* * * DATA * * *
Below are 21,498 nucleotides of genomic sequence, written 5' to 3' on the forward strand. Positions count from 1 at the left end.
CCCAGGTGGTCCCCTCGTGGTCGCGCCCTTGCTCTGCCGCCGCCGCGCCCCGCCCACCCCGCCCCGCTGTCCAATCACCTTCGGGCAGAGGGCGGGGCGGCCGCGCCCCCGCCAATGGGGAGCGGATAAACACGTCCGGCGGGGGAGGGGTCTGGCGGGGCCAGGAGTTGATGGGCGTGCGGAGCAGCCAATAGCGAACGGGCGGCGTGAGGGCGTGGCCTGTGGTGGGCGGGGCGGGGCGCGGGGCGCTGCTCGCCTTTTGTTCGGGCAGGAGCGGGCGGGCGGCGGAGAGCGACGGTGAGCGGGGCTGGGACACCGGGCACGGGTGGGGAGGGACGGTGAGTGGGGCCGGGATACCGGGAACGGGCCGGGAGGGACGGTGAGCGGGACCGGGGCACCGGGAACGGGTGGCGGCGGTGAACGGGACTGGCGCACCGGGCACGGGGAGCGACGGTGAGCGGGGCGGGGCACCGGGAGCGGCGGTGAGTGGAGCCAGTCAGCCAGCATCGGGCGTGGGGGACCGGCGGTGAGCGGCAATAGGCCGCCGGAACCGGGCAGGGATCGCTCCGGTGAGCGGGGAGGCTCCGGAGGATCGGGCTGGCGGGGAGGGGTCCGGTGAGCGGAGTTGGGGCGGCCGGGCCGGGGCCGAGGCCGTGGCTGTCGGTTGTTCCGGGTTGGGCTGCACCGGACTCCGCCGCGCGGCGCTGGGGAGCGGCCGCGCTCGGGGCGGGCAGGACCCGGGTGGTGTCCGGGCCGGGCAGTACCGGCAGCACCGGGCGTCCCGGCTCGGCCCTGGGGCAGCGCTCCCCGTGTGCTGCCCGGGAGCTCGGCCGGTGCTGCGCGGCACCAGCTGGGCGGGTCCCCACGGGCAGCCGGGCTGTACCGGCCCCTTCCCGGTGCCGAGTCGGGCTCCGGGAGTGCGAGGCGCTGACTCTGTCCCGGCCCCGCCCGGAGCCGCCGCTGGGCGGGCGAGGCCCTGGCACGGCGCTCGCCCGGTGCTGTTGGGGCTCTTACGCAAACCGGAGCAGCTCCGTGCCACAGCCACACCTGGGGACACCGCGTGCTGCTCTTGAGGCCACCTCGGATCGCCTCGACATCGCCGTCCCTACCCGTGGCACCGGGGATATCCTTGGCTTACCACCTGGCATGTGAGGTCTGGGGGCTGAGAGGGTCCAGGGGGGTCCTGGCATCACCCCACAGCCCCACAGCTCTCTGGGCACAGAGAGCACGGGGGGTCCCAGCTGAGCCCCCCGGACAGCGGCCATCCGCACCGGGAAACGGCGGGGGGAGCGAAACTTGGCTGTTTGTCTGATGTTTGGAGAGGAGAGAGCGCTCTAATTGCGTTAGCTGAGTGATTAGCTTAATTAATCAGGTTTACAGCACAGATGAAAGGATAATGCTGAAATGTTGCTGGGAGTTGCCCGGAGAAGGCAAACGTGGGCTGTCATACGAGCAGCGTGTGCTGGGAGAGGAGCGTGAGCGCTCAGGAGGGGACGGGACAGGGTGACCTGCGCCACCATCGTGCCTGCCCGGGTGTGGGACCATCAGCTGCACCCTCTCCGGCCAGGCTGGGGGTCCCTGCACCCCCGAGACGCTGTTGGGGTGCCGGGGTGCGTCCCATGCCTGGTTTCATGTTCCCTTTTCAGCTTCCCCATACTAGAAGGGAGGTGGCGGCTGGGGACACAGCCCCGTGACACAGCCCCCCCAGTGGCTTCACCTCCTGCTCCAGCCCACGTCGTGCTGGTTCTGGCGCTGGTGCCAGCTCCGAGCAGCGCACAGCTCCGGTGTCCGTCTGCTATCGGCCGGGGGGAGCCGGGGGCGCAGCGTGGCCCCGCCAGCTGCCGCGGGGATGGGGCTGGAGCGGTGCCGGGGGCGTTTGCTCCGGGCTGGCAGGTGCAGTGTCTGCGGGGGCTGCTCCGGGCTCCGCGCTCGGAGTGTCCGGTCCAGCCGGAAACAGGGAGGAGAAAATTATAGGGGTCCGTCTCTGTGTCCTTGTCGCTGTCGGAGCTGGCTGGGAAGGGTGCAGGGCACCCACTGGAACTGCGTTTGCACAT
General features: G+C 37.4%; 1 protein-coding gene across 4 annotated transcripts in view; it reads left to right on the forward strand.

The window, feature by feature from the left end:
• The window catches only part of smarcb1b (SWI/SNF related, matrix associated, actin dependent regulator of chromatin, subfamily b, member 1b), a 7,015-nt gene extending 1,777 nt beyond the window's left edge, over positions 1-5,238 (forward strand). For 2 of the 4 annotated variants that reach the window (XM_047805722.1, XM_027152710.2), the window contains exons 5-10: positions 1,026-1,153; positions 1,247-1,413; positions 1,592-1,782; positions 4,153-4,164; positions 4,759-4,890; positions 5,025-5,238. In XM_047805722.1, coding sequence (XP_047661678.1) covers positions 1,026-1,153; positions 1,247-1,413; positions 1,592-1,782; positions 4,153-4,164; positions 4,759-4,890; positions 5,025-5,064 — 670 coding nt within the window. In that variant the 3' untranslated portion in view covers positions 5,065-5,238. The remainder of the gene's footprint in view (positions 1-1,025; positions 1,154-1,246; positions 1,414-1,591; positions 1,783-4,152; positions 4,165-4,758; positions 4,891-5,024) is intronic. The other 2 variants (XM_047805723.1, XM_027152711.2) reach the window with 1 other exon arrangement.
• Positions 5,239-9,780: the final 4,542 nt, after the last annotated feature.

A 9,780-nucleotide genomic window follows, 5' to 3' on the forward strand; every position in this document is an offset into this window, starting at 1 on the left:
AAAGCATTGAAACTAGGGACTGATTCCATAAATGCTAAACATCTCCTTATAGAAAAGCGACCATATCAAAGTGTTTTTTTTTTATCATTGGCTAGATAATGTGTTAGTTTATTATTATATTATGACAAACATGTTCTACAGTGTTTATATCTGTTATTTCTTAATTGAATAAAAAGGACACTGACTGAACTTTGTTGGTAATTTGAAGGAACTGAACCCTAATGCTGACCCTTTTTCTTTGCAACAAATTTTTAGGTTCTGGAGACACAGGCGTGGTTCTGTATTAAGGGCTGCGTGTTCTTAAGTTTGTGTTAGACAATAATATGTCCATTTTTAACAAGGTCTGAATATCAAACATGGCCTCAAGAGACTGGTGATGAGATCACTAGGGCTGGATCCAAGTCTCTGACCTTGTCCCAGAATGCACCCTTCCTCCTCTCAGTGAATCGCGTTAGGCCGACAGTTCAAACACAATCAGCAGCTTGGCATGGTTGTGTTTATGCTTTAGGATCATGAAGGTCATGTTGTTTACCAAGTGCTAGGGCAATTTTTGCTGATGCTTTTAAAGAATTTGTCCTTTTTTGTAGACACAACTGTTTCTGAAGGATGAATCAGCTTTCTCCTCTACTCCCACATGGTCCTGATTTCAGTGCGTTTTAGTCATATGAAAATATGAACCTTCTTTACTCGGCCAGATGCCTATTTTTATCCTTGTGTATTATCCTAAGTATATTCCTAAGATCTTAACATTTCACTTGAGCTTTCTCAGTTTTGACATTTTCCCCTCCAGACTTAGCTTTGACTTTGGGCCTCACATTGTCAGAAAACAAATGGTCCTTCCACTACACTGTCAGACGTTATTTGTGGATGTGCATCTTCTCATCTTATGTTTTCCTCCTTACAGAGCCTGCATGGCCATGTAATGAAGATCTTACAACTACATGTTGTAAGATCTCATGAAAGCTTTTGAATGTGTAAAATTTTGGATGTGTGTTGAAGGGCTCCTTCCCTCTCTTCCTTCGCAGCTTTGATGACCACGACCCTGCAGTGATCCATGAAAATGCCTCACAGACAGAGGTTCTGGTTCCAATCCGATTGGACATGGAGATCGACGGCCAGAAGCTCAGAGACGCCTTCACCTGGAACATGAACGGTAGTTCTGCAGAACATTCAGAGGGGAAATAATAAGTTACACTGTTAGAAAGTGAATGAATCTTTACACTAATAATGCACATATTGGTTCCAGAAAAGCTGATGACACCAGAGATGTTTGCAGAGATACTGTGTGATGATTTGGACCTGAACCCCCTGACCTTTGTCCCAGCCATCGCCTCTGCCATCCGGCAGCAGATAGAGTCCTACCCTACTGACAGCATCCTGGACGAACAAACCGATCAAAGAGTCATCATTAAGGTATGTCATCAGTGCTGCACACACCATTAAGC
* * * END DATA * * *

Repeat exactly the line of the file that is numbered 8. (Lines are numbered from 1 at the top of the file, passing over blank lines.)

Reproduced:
AAAGCATTGAAACTAGGGACTGATTCCATAAATGCTAAACATCTCCTTATAGAAAAGCGACCATATCAAAGTGTTTTTTTTTTATCATTGGCTAGATAATGTGTTAGTTTATTATTATATTATGACAAACATGTTCTACAGTGTTTATATCTGTTATTTCTTAATTGAATAAAAAGGACACTGACTGAACTTTGTTGGTAATTTGAAGGAACTGAACCCTAATGCTGACCCTTTTTCTTTGCAACAAATTTTTAGGTTCTGGAGACACAGGCGTGGTTCTGTATTAAGGGCTGCGTGTTCTTAAGTTTGTGTTAGACAATAATATGTCCATTTTTAACAAGGTCTGAATATCAAACATGGCCTCAAGAGACTGGTGATGAGATCACTAGGGCTGGATCCAAGTCTCTGACCTTGTCCCAGAATGCACCCTTCCTCCTCTCAGTGAATCGCGTTAGGCCGACAGTTCAAACACAATCAGCAGCTTGGCATGGTTGTGTTTATGCTTTAGGATCATGAAGGTCATGTTGTTTACCAAGTGCTAGGGCAATTTTTGCTGATGCTTTTAAAGAATTTGTCCTTTTTTGTAGACACAACTGTTTCTGAAGGATGAATCAGCTTTCTCCTCTACTCCCACATGGTCCTGATTTCAGTGCGTTTTAGTCATATGAAAATATGAACCTTCTTTACTCGGCCAGATGCCTATTTTTATCCTTGTGTATTATCCTAAGTATATTCCTAAGATCTTAACATTTCACTTGAGCTTTCTCAGTTTTGACATTTTCCCCTCCAGACTTAGCTTTGACTTTGGGCCTCACATTGTCAGAAAACAAATGGTCCTTCCACTACACTGTCAGACGTTATTTGTGGATGTGCATCTTCTCATCTTATGTTTTCCTCCTTACAGAGCCTGCATGGCCATGTAATGAAGATCTTACAACTACATGTTGTAAGATCTCATGAAAGCTTTTGAATGTGTAAAATTTTGGATGTGTGTTGAAGGGCTCCTTCCCTCTCTTCCTTCGCAGCTTTGATGACCACGACCCTGCAGTGATCCATGAAAATGCCTCACAGACAGAGGTTCTGGTTCCAATCCGATTGGACATGGAGATCGACGGCCAGAAGCTCAGAGACGCCTTCACCTGGAACATGAACGGTAGTTCTGCAGAACATTCAGAGGGGAAATAATAAGTTACACTGTTAGAAAGTGAATGAATCTTTACACTAATAATGCACATATTGGTTCCAGAAAAGCTGATGACACCAGAGATGTTTGCAGAGATACTGTGTGATGATTTGGACCTGAACCCCCTGACCTTTGTCCCAGCCATCGCCTCTGCCATCCGGCAGCAGATAGAGTCCTACCCTACTGACAGCATCCTGGACGAACAAACCGATCAAAGAGTCATCATTAAGGTATGTCATCAGTGCTGCACACACCATTAAGC